The German Scuttling At Scapa Flow

The German Scuttling At Scapa Flow

World War 1 / Battleships

While occurring technically after the conclusion of the First World War. The event is still very much entwined with the Great War.

EmdenFrankfurt and Bremse entering Scapa Flow
Illustration of Bayern steaming into Scapa Flow

At the conclusion of the War, the belligerent nations negotiated a peace treaty, The Treaty of Versailles.

SMS Hindenburg steams to Scapa Flow

While the negotiations were underway, the German ships were to be interned under the supervision of the British. As a result, that sent the German fleet to the UK.

The German Kaiserliche Marine was forced to sail to Scapa Flow, a British Naval base, that was located in the Orkney Islands of Scotland. For months German sailors would subsist on few rations sent over from Germany and depression among the men skyrocketed. This was the same Navy that felt they had never lost in battle, so this was a long humiliating action. Futhermore, despite having not “officially surrendered” British Admiral Beatty had ordered for the ships’ flags to be taken down.

Internment at Scapa Flow on 25 March 1919

Moroever, German Admiral Ludwig von Reuter worried that the UK might just seize the ships during their internment. Or worse, that maybe the German government could walk away from the Treaty of Versailles. And as a result, resume the war. The idea of his ships used against his homeland was too much to bear and Von Reuter chose to scuttle the fleet.

The heads of the “Big Four” nations at the Paris Peace Conference, 27 May 1919. From left to right: David Lloyd George, Vittorio Orlando, Georges Clemenceau, and Woodrow Wilson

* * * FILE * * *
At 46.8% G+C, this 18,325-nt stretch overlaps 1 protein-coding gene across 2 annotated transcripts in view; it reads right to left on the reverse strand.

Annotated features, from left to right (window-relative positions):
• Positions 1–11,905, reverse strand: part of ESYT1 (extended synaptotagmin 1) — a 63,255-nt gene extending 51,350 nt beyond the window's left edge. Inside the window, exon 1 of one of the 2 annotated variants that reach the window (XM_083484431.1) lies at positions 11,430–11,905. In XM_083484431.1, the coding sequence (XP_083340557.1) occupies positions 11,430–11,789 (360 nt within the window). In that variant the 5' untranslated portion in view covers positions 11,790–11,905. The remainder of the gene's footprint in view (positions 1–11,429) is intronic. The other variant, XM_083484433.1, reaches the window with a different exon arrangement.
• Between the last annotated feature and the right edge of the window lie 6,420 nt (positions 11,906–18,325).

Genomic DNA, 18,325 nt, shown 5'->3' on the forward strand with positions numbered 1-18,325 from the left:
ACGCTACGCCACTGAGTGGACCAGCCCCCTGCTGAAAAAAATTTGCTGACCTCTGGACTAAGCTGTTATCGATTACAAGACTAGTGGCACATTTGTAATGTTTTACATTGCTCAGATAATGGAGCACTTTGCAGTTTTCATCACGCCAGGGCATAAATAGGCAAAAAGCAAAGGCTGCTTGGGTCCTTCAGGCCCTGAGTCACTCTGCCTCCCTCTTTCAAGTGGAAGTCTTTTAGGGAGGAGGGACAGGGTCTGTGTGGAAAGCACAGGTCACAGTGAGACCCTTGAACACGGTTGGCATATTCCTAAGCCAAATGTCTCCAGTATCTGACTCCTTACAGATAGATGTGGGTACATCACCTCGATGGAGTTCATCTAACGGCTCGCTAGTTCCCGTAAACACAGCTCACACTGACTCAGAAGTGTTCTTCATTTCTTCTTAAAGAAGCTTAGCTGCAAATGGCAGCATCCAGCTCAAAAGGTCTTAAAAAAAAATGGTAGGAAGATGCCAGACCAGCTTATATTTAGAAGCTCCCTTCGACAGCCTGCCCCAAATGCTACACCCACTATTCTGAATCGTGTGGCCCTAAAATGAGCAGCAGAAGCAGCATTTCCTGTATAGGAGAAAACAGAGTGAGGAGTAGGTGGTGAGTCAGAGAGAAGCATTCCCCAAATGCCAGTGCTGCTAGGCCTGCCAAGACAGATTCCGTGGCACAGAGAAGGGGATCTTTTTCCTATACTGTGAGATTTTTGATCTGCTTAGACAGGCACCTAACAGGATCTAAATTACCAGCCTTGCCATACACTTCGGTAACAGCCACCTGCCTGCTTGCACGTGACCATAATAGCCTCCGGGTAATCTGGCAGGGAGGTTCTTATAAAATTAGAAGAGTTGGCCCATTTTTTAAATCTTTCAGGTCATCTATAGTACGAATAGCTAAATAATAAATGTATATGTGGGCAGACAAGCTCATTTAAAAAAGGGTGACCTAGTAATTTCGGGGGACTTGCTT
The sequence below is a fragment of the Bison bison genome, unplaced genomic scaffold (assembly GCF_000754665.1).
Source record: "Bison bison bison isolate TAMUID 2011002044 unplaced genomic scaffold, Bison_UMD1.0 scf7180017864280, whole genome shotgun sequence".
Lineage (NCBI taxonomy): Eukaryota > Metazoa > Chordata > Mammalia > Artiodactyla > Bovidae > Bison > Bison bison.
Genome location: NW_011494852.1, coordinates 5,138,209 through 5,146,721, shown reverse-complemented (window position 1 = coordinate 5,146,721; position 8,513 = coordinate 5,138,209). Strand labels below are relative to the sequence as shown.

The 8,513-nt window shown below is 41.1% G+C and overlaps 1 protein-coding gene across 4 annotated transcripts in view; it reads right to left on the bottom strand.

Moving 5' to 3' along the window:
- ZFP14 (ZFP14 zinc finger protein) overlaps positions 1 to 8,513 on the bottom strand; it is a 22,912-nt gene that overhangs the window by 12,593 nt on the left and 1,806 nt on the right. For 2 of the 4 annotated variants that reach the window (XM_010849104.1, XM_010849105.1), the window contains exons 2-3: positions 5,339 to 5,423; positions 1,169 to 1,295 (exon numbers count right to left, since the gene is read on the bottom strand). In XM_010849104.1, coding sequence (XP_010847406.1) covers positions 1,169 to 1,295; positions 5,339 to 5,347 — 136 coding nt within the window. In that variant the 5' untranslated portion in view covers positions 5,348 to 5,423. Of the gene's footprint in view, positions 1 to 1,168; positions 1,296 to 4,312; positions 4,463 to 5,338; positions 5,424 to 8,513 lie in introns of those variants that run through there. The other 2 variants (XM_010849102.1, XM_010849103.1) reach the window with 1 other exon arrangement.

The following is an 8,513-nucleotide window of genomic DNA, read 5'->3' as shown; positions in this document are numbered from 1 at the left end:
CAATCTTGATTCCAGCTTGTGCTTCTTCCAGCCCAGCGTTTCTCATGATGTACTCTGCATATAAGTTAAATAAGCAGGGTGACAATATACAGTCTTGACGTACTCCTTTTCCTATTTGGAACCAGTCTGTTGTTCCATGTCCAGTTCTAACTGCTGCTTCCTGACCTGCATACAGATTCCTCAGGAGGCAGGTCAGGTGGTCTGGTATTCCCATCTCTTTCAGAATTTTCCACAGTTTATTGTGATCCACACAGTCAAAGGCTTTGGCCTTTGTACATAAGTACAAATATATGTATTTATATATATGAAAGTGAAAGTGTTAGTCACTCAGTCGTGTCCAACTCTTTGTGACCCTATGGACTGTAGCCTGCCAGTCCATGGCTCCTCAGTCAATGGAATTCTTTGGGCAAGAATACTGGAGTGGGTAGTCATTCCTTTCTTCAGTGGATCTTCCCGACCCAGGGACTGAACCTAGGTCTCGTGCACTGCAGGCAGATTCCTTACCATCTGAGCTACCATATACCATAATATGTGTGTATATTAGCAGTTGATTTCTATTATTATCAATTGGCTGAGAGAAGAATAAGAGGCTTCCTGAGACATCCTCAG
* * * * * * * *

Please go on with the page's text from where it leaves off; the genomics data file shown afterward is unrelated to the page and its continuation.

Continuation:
The fleet at Scapa Flow in November 1918

Beatty Vs Jellicoe : Legends Of Jutland

SMS Hindenburg at Scapa Flow

The Germans carried out their plans on the 21st of June 1919.

German sailors fishing over the side of a destroyer
German battlecruiser SMS Hindenburg interned at Scapa Flow. Partially seen on the left edge of the photo is her sister ship SMS Derfflinger.

However British guard ships found themselves able to beach some of the ships. Saving 22 of the 74 German vessels. 52 would sink.

SMS BAYERN down by the stern and sinking at Scapa Flow.
Derfflinger capsizes
Salvage work in progress on Baden, while Frankfurt sits aground on the left
Seydlitz on her side
The graves of German sailors shot while attempting to come ashore surrendering.
SMS Hindenburg after scuttling
The three König-class battleships Kronprinz Wilhelm, Markgraf & König lie close together on the seabed of Scapa. Old shipwreck in the Churchill barriers, Orkney
Kronprinz Wilheim
See the source image
S.M.S. Konig
SMS Karlsruhe
See the source image

S.M.S. Kronprinz Wilhelm

World War 1 / Battleships

Furthermore, Admiral Jelicoe’s grandson Nicholas (our review on his Jutland book: Jutland: The Unfinished Battle) made an excellent documentary on the event, please see below:

The Animation of the 1919 German Fleet Scuttle in Scapa Flow

The German Scuttling At Scapa Flow